“Who” says the more seasoned rock stars still don’t know how to have fun? For the famed iconic rock band The Who, they continue to reinvent themselves and appeal to both the more classic and modern generation of rock music with their forthcoming twelfth studio album simply titled Who released via Interscope Records on December 6. Their latest single “I Don’t Wanna Get Wise” mirrors a reinvigorating youthful free-soul vibe that has been consistently present on the three previous lead singles off the follow up to their eleventh studio album, 2006’s Endless Wire.
“I Don’t Wanna Get Wise” sees the now reduced to power duo that is The Who, lead singer Roger Daltrey and guitarist/singer/songwriter Pete Townshend, at a critical crossroads in their career where they are not confined to following a formulaic mode of creating music. The track opens with levity and upbeat guitar strings that tell an all-encompassing story of the legendary musicians’ ride to success that is full of mistakes, but also triumph and viably profitable success and acclaim. Their approach to the track is a testament to their longevity and creativity, incorporating their signature style with modern sounds that touch on electronic music textures embedded in that background of various spots on the track.
According to a press release, Townshend comments on the genesis of “I Don’t Wanna Get Wise” and where his headspace was saying, “I wrote this in a mid-‘70s style, like a song from an album like ‘WHO BY NUMBERS’. Warning: don’t get old. You might get wise’. As previously reported on mxdwn, “Lead singer Daltrey reflects on how high he believes the latest offering ranks in their discography, saying ‘I think we’ve made our best album since Quadrophenia in 1973, Pete hasn’t lost it, he’s still a fabulous songwriter, and he’s still got that cutting edge.’”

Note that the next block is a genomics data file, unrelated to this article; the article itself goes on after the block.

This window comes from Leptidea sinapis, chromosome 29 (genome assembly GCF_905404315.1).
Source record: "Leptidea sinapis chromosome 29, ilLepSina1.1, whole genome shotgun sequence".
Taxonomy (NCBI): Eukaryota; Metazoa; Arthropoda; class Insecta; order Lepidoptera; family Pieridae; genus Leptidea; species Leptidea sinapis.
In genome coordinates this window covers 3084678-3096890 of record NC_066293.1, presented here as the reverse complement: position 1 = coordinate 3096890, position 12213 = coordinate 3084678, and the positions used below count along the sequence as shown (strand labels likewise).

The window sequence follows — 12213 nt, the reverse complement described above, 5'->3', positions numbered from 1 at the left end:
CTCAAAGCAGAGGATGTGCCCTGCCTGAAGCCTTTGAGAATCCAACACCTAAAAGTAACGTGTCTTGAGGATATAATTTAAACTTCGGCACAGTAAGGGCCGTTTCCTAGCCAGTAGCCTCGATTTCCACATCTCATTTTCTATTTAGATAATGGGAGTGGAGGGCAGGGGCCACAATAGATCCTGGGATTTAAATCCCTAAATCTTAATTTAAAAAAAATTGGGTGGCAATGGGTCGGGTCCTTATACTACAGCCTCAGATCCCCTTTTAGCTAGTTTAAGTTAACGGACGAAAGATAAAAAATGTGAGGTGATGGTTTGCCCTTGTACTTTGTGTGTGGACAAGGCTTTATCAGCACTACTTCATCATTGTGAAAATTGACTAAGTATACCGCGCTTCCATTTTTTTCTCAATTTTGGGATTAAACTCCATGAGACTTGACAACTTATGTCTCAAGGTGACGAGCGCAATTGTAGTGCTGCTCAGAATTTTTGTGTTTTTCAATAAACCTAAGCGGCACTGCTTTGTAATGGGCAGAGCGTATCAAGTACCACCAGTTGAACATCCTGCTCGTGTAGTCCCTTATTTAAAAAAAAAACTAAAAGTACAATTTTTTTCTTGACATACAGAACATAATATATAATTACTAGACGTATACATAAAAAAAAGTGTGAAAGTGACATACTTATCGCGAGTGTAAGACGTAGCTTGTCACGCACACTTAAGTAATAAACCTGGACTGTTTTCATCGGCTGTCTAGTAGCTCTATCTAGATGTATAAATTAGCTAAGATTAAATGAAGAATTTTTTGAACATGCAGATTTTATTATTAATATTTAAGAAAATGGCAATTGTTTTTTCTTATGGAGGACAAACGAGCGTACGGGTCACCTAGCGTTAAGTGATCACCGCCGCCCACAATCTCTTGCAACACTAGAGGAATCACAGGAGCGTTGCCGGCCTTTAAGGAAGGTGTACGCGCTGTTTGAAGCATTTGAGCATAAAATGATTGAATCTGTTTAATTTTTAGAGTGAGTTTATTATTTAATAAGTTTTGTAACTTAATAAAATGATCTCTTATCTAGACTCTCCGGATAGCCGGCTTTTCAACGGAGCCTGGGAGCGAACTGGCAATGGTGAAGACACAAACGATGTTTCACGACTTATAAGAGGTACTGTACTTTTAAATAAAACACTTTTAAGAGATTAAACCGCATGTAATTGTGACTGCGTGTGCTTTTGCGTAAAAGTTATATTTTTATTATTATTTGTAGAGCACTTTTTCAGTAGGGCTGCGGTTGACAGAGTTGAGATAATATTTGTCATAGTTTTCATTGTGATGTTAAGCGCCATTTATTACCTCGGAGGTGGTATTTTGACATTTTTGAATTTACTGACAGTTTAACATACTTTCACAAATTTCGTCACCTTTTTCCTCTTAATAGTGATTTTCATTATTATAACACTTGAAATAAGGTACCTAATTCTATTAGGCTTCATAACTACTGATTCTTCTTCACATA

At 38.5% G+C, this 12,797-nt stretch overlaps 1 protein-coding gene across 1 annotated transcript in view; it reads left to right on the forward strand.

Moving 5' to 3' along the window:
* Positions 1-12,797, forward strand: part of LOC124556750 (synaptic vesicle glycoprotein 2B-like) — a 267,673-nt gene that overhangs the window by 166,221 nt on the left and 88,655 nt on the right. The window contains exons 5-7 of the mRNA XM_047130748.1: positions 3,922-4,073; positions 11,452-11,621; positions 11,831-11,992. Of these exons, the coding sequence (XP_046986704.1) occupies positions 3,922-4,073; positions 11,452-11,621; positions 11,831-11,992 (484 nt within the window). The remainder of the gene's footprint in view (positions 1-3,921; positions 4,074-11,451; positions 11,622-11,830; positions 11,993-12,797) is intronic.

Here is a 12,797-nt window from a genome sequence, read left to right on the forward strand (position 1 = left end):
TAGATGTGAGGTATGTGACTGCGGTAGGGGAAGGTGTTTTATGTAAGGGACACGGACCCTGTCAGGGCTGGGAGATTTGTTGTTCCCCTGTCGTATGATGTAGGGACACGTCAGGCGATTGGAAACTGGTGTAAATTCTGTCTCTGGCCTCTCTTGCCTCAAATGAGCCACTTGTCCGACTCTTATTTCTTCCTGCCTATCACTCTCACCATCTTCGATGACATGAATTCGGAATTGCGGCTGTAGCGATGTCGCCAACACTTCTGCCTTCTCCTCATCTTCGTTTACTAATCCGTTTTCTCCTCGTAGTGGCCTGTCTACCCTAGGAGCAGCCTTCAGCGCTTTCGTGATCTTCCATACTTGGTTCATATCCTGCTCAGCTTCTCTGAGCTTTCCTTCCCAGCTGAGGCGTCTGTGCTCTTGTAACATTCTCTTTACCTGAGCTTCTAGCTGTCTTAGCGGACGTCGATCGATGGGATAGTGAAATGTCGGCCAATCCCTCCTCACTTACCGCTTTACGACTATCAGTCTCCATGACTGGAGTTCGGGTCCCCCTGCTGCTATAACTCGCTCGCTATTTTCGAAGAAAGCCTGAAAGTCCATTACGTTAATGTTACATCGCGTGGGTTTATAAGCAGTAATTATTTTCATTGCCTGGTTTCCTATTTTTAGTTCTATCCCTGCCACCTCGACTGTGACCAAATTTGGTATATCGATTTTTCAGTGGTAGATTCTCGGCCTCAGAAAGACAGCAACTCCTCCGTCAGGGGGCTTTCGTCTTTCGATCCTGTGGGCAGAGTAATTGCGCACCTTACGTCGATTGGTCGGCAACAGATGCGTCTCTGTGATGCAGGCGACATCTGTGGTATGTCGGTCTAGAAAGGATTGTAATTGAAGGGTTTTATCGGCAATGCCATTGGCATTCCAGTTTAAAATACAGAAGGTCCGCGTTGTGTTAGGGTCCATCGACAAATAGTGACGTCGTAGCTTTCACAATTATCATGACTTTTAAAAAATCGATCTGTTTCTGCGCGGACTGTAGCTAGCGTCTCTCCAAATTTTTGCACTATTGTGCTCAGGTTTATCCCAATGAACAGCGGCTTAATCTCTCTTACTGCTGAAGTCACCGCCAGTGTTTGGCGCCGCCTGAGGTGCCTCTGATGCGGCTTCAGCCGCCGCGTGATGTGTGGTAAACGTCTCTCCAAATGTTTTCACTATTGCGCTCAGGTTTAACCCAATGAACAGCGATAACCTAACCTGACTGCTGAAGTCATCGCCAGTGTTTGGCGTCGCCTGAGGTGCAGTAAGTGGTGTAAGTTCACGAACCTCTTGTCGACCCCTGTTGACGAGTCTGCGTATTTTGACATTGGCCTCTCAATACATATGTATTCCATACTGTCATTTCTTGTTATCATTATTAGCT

The aforementioned press release furthers that included in the deluxe edition of Who are two bonus tracks that were once perceived by the group as “lost” tracks “… from the 1960’s – ‘Got Nothing To Prove” and ’Sand’. The former on the deluxe CD and the latter on the triple red, white and blue colored vinyl edition.
Of these tracks, Pete Townshend recalls ‘Both these songs are from the Summer of 1966; they would not have been rejected by the band members but rather by my then creative mentor, Who manager Kit Lambert. In 1967, when the song seemed destined for the bottom drawer, I did offer ‘Got Nothing To Prove’ to Jimmy James and the Vagabonds who used to support us at The Marquee in 1965. I remember playing him the demo at my house in Twickenham. They were still managed by Peter Meaden who had been so influential on me in particular in the short period he was our PR man in late 1964. Jimmy liked the song, and suggested making it more R&B, in a slower tempo, but nothing happened. I have a feeling Kit may have felt the song sounded as though it was sung by an older and more self-satisfied man than I was in real life. That would have applied to Roger too I suppose. Now, it works. Back then, perhaps it didn’t. Dave Sardy and I decided to ask George Fenton to do a “Swinging Sixties” band arrangement to make the song more interesting, but also to place it firmly in an Austin Powers fantasy. I love it”
To listen to “I Don’t Wanna Get Wise” stream below, via YouTube.